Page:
Magazine article Americas (English Edition)

Saving the Moai: Scientists Are Working to Reconstruct and Restore the Massive Monoliths of Easter Island in Effort to Preserve These World Monuments

Magazine article Americas (English Edition)

Saving the Moai: Scientists Are Working to Reconstruct and Restore the Massive Monoliths of Easter Island in Effort to Preserve These World Monuments

Article excerpt

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The giant stone heads on the island of Rapa Nui (Easter Island), Chile, have captured the imagination of countless explorers, dreamers, and scientists. Hundreds of monoliths of solid volcanic rock provide indestructible evidence of man's mastery over his environment. They hint at great feats of engineering and the ingenuity of men. Up close, the statues show their vulnerability. Their sharp features have eroded, growths invade their surface, and many lie in piles of rubble.

A combination of natural and human forces threatens the statues, which are called moai in the native Rapa Nui language. To combat these forces and save the moai, teams of native and international scientists are working on reconstruction and restoration projects.

At 400 to 1,000 years-old the moai are young compared to other archaeological monuments in the Americas, but the very properties of the stone that make them ideal for carving also make them susceptible to rapid deterioration. Nearly all of the statues were carved in the Rano Raraku quarry located on the northeast comer of the island. Many of the statues never made it out of the quarry and remain there today in varying stages of completion. The red scoria stone used for headpieces found on some of the moai came from solidified froth of volcano lava.

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These soft, volcanic rocks are particularly vulnerable to erosion from Easter Island's relentless wind and rain. "When the stone is wet, the clays present in it absorb moisture and expand; as the stone dries, they contract. The internal stress of these repeated expansions and contractions results in microfissures within the stone which serve as channels for water migration and its corrosive effects," wrote A. Elena Charola in a 1994 publication of the World Monuments Fund. Another natural process that weakens the stone is the growth of algae and lichens. Not only do they trap water--which plays a part in the wet-dry cycle of the stone--but they also eat away at the stone surface.

Starting with the carvers themselves--who not only knocked over their beloved statues but also beheaded some of them--people have had a sort of fatal attraction to the heads. Archaeologists estimate that between 1100-1500 AD islanders meticulously carved approximately 900 statues and their accompanying stone platforms from the island's soft volcanic rock. Most likely the carvers belonged to family groups who were competing with each other to produce larger and larger moai. The biggest statue, named El gigante, weighs between 145 and 165 tons and would be nearly 72 feet high if it were standing. But for reasons unknown, El gigante was never raised and remains in the Rano Raraku quarry.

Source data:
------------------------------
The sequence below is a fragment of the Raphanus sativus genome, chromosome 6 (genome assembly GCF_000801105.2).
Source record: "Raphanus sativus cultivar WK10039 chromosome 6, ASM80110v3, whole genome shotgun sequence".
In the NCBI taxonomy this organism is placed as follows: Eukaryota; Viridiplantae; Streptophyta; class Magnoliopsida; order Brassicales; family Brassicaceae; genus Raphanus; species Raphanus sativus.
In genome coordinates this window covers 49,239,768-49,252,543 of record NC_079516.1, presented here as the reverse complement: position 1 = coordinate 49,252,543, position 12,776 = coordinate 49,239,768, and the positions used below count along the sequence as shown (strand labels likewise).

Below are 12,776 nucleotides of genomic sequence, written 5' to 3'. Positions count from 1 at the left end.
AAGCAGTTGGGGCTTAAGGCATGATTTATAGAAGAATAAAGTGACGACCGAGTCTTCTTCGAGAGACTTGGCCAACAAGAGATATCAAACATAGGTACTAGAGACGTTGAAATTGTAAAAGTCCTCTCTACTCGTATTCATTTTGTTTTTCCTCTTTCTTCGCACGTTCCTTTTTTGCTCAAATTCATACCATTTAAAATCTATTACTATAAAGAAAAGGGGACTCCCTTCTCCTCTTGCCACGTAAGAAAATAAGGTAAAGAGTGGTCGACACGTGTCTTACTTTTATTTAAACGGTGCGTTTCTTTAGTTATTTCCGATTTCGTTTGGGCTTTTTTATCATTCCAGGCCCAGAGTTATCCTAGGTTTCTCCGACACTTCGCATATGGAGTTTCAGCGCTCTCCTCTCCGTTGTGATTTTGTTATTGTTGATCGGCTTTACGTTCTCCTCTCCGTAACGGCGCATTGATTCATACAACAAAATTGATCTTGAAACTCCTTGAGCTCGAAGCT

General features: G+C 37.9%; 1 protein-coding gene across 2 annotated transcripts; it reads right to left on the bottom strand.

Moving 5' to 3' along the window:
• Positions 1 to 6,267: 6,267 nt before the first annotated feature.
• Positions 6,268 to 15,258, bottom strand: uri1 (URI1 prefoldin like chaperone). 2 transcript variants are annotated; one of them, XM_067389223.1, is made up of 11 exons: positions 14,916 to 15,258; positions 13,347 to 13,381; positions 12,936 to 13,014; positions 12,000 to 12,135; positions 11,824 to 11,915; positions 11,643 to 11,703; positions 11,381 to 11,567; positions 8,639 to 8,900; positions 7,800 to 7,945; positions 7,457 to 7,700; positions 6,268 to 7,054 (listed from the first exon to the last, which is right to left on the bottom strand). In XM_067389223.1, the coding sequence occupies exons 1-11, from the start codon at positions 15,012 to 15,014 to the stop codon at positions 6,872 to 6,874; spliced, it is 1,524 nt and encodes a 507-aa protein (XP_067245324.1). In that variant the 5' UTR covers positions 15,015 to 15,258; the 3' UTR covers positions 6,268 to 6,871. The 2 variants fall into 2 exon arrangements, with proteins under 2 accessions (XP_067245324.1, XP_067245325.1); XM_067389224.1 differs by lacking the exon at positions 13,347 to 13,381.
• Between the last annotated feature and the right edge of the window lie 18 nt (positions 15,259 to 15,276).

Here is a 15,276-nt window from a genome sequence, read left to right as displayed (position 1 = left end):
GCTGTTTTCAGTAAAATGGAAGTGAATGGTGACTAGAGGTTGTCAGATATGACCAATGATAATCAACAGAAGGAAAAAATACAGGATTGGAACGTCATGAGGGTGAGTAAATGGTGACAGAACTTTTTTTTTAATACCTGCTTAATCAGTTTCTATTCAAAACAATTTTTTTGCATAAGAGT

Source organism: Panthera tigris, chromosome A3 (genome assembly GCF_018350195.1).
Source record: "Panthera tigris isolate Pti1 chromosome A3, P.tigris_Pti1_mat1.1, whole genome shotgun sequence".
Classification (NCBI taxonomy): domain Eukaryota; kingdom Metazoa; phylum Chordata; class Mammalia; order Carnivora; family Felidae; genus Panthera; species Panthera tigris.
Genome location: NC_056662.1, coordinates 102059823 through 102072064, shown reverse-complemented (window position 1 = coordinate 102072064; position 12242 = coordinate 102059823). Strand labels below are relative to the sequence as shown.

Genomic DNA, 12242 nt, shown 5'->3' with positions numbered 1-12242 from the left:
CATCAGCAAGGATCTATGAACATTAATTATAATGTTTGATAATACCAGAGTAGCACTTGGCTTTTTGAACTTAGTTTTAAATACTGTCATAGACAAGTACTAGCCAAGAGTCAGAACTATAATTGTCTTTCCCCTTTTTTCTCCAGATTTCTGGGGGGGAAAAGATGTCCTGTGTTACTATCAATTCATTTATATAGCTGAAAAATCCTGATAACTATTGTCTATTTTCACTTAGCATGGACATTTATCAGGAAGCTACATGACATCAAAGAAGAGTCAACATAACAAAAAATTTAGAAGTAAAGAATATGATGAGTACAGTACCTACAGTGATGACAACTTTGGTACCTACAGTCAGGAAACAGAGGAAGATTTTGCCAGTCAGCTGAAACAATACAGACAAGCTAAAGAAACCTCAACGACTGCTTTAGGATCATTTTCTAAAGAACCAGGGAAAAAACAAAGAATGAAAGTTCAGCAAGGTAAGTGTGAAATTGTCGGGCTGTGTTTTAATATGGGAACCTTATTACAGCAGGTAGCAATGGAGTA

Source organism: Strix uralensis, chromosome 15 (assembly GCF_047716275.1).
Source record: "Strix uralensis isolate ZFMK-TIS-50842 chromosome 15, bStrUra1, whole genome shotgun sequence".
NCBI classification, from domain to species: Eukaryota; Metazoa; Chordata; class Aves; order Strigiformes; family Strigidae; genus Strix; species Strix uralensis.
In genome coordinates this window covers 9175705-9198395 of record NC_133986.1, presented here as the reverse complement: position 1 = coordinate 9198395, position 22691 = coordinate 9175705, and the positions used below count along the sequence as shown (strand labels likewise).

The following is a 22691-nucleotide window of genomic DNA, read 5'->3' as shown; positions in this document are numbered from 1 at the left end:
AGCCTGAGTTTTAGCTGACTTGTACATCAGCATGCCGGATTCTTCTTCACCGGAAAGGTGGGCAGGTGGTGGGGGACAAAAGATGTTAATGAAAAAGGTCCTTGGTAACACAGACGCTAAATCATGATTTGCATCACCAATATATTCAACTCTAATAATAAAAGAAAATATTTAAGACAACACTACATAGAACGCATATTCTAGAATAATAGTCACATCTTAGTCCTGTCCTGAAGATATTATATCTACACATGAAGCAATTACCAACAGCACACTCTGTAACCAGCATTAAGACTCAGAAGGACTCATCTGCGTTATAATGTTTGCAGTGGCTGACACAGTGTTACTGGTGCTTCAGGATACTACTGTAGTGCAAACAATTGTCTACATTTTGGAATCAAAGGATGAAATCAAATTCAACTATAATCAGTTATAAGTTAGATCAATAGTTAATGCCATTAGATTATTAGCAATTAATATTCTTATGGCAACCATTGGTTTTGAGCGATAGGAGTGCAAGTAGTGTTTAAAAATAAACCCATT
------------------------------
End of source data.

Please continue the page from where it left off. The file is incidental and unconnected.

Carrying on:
The islanders' obsession with larger and more impressive moai wreaked havoc on the environment. More and more trees had to be cut down to provide scaffolding for the statues and to build wooden sleds to move the statues overland. By the time Dutch explorer Jacob Roggeveen landed on the island on Easter Day in 1722, he found a desolate landscape void of trees or bushes over ten feet high with no birds, bats, or lizards. The people were hungry and fighting amongst themselves. Sometime after contact with the outside world, the islanders knocked over and destroyed most of the moai, probably as a result of clan warfare. Contact with the outside world brought new diseases, a new form of religion, and kidnappings for the slave trade. By 1877 the native population of 15,000 had declined to a mere 111.

The relationship between man and moai is complex, and similar to the admirers of the past, modern-day man's fascination with the statues has produced both positive and negative results. As the island's only industry, tourism provides a way to make a living for the most remote civilization on Earth. Unfortunately the occasional unscrupulous visitor has encouraged islanders to sell broken parts of the statues for souvenirs. …

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